Hakone: Goshinkasai Motomiya Reisai Festival

Two Shinto priests are using a bow drill to light a fire while two others are trying to keep them out of the strong winds.

Every October 24, on top of Mt Komagatake in Hakone, the Goshinkasai Motomiya Reisai festival takes place. It is an important festival for the Hakone shrine and it consists of lighting a fire of which burning coals will be distributed to all related shrines in the area.
This year, the top of Mt Komagatake was covered in clouds which gave a special feel to this matsuri. In the photo to the right, two Shinto priests are using a bow drill to light a fire while two others are trying to keep them out of the strong winds. Once the torch was lit, the Guuji (head priest) of the shrine brought it to the pyre and light it. The ceremony continued with a miko dance and offerings of sasaki branches and prayers. By this time the pyre was ablaze and the priests circled the fire clockwise and anti-clockwise after which some coals were collected in a special box and brought to the nearby shrine.
The ceremony had taken place in some ancient ruins of what once had been a much larger shrine. Once this part of the ceremony was finished, we walked over to the tiny Hakone Shrine Motomiya (“original shrine”) and got in for the second part of the ceremony. The torch is lit and the Guuji (head priest) is on his way to the pyre to light it.The shrine was packed but I was happy to stand in the back and bowed when everybody else bowed and clapped my hands twice when everybody else clapped their hands twice. Before the start of the ceremony outside, we each had made a donation to the shrine for which we had received tickets in return. Once the ceremony inside the shrine was finished, this ticket gave us a naorai, a thank-you gift from the shrine with an Ofuda, a nice bentō, some sake and katsuobushi shavings.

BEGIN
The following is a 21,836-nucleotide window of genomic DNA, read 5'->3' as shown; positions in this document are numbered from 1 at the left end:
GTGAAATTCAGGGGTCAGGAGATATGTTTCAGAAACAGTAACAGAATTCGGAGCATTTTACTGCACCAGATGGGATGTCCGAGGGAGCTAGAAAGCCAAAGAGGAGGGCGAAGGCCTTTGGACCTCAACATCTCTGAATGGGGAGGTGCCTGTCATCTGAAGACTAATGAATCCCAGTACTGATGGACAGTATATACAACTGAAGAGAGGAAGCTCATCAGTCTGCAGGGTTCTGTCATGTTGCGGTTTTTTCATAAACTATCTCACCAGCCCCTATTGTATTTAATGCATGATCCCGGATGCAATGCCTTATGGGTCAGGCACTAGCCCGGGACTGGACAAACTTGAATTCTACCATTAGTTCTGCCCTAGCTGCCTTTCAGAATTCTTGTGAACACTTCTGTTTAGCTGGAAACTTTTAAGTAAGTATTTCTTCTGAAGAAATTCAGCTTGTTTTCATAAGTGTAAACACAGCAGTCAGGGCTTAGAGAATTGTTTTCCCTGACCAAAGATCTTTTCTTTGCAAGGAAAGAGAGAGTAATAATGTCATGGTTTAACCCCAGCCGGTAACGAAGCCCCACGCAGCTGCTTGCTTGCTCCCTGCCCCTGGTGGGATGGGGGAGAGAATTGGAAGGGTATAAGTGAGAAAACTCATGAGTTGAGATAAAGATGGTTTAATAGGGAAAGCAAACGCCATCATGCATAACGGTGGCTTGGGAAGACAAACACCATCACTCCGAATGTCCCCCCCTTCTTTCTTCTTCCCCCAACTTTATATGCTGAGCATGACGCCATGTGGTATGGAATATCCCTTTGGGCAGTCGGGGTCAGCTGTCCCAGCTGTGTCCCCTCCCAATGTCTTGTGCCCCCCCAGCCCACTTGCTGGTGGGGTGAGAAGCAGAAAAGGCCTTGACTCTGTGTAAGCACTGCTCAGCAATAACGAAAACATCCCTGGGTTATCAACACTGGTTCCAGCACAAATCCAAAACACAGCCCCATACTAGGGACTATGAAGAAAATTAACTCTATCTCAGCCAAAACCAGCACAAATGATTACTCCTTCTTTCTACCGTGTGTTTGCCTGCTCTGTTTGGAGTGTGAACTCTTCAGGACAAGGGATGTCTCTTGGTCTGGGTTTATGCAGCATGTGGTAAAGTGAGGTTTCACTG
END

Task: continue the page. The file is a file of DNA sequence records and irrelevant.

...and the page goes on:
Access to Mt Komagatake

Access to the top of Mt Komagatake is via the Komagatake rope-way which is not covered by the Hakone Freepass, but the freepass gives you a small discount on the price of a round trip ticket. Inexplicably, there is no bus connection from Hakone or Motohakone to the Komagatake rope-way station which probably explains the few non-Japanese at the matsuri. Although the rope-way is only a little over three quarters of an hour walk from Motohakone, about 2km lead over a treacherous and dangerous road with many curves and no space to walk on either side. It is probably best to take a taxi to the rope-way station.

A Miko offers a branch of a sasaki shrub to the fire kami now the pyre is lit.


The Guuji offers a branch of a sasaki shrub to the kami. The altar already contains many other gifts of fruits, fish and sake.
The Guuji offers a branch of a sasaki shrub to the kami. The altar already contains many other gifts of fruits, fish and sake.

Shinto laymen
Shinto laymen

The pyre ablaze
The pyre ablaze

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